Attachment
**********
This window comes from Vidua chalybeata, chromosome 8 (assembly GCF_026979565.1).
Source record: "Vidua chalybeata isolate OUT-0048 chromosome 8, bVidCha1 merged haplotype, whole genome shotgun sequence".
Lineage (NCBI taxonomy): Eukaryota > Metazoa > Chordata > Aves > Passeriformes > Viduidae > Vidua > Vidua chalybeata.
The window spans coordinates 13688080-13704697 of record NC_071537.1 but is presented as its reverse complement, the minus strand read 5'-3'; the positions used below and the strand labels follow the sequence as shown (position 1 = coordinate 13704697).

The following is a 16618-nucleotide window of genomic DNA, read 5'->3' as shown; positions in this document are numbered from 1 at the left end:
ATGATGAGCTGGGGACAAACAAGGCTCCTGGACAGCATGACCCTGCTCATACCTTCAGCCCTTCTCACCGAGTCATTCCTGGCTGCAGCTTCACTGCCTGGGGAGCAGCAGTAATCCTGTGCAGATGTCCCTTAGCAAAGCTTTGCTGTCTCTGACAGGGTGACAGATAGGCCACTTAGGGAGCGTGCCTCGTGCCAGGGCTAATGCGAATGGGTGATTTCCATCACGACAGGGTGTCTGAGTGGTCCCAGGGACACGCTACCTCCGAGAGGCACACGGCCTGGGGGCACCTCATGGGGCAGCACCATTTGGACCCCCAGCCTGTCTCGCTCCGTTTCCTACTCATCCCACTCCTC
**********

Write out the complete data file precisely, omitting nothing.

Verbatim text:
This window comes from Vidua chalybeata, chromosome 8 (assembly GCF_026979565.1).
Source record: "Vidua chalybeata isolate OUT-0048 chromosome 8, bVidCha1 merged haplotype, whole genome shotgun sequence".
Lineage (NCBI taxonomy): Eukaryota > Metazoa > Chordata > Aves > Passeriformes > Viduidae > Vidua > Vidua chalybeata.
The window spans coordinates 13688080-13704697 of record NC_071537.1 but is presented as its reverse complement, the minus strand read 5'-3'; the positions used below and the strand labels follow the sequence as shown (position 1 = coordinate 13704697).

The following is a 16618-nucleotide window of genomic DNA, read 5'->3' as shown; positions in this document are numbered from 1 at the left end:
ATGATGAGCTGGGGACAAACAAGGCTCCTGGACAGCATGACCCTGCTCATACCTTCAGCCCTTCTCACCGAGTCATTCCTGGCTGCAGCTTCACTGCCTGGGGAGCAGCAGTAATCCTGTGCAGATGTCCCTTAGCAAAGCTTTGCTGTCTCTGACAGGGTGACAGATAGGCCACTTAGGGAGCGTGCCTCGTGCCAGGGCTAATGCGAATGGGTGATTTCCATCACGACAGGGTGTCTGAGTGGTCCCAGGGACACGCTACCTCCGAGAGGCACACGGCCTGGGGGCACCTCATGGGGCAGCACCATTTGGACCCCCAGCCTGTCTCGCTCCGTTTCCTACTCATCCCACTCCTC